This novel won the 2009 Costa Book Award, was longlisted for the Booker Prize, and was shortlisted for the Dublin Literary Award. A film version is currently receiving rave reviews and nominations for awards.
Eilis Lacey is a young woman living in Enniscorthy in the early 1950s. She is encouraged to immigrate to Brooklyn since there are few opportunities for her in southeast Ireland. Just as she is adjusting to life in New York, she is summoned home and is then faced with a decision about where to make her home.
In many ways, the book is a character study of Eilis. She has several dominant traits; she is unsophisticated, incurious, and wants to please. She is passive, allowing others to make decisions for her. She and her sister Rose are foil characters: Rose is lively and decisive and she takes an interest in the world around her whereas Eilis, though diligent, accepts a rather dull life, happy to be more of an observer than a participant in life. Eilis reminds me of the protagonist in the short story “Eveline” in James Joyce’s The Dubliners: a passive young woman living in a stifling environment who chooses duty above her personal desires.
It is Rose who arranges for Eilis to go to the United States; that is not something she would have chosen for herself. Eilis, in fact, would have been happy with a conventional life: “Eilis had always presumed that she would live in the town all her life, as her mother had done, knowing everyone,, having the same friends and neighbours, the same routines in the same streets. She had expected that she would find a job in the town, and then marry someone and give up the job and have children. Now, she felt that she was being singled out for something for which she was not in any way prepared . . . “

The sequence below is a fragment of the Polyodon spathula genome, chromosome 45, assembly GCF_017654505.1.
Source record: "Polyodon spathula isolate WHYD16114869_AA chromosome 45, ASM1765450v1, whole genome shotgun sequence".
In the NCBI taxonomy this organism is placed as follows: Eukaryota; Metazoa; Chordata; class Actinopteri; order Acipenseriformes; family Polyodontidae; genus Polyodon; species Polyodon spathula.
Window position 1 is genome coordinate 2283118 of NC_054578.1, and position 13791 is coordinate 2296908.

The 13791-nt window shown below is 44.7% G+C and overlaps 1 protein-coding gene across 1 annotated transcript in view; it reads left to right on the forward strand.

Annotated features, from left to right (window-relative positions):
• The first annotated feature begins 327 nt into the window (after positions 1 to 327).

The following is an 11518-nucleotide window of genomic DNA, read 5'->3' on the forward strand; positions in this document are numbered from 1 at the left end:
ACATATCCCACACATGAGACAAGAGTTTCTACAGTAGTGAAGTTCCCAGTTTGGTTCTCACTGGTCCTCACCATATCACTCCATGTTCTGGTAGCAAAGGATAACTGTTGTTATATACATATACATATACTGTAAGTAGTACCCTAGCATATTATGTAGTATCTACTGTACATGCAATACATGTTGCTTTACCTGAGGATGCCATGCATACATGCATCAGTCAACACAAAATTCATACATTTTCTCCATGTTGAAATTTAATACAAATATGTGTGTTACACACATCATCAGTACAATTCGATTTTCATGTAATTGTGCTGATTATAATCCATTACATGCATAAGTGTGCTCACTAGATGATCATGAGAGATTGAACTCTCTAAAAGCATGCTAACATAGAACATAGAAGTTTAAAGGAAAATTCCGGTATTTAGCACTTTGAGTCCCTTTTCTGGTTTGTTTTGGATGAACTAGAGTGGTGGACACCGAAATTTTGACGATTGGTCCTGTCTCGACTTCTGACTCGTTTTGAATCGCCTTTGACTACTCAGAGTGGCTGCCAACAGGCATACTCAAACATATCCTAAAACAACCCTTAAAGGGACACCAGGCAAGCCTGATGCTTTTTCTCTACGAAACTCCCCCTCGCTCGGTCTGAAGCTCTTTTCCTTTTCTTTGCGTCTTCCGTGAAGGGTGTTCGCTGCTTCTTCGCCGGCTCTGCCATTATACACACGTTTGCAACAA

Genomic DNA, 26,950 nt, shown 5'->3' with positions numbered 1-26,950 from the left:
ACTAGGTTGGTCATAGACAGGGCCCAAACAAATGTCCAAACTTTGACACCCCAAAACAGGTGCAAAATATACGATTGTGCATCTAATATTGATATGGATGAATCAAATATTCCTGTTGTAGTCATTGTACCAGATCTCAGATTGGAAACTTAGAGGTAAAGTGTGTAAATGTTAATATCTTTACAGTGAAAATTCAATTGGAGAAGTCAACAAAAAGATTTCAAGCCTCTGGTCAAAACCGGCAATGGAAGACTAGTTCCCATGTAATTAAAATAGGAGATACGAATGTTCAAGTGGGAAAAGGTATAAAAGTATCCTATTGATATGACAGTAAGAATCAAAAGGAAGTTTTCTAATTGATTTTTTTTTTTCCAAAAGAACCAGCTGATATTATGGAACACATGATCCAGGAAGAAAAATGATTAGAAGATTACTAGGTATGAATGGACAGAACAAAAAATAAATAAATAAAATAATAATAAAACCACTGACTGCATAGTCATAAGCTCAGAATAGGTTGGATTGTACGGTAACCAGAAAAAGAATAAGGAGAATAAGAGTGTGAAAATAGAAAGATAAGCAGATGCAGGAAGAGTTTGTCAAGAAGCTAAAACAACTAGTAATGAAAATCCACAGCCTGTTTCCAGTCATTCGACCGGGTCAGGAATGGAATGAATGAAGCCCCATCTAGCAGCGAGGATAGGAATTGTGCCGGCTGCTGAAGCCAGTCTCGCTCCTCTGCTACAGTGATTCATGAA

Once in Brooklyn, Eilis remains docile and lets others make major decisions for her. Father Flood arranges her job and evening courses, and her landlady changes her room in the house without Eilis raising an objection. Her relationship with Tony is directed by him; she just goes along with his wishes. In virtually all instances, she takes the path of least resistance. When she returns to Ireland, Eilis allows her mother to dictate how she spends her time. Her behaviour with her friends there might seem perverse but, once again, she just goes along with plans made by others. She has reservations about those plans but allows herself to be lead in directions she would not have chosen for herself.
Some people have suggested that Eilis becomes decisive at the end, taking her own destiny into her hands, but I would argue that, again, the decision is made for her by the decisive actions of someone else, actions which leave her little option. She remains totally consistent in behaviour, choosing duty above her feelings, just as she chooses to emigrate from Ireland because she feels it is her duty and returns because “her duty lay in being at home with her mother.”
The inability or unwillingness to express one’s feelings is a major theme. Eilis, Rose, and their mother all have difficulty communicating: “they could do everything except say out loud what it was they were thinking.” Though she does not want to leave Ireland, Eilis never mentions her misgivings: “She would make them believe, if she could, that she was looking forward to America, and leaving home for the first time. She promised herself that not for one moment would she give them the smallest hint of how she felt. . .” Eilis’s letters home are full of omissions and Rose certainly keeps a big secret from her entire family. Eilis meets with her brother Angus before she departs for Brooklyn, and he too refuses to discuss his feelings of homesickness. When Eilis returns to visit, her mother asks her not “one question about her time in America, or even her trip home.”
Tóibín’s style is understated. The tone is restrained and the diction is simple, but complex emotions and complicated interactions are depicted. My one reservation about the book is its portrayal of the immigrant experience. Eilis seems to have few hardships; other than experiencing seasickness (a wonderful metaphor for the upheaval of her life) and homesickness, she adapts surprisingly easily. She quickly earns sufficient money to support herself and even treat herself. And should she have any problems, Father Flood, her landlady, and her employers are very understanding and supportive.
This author seldom disappoints. In his books, he excels at portraying the emotional lives of ordinary women, and this novel is no exception.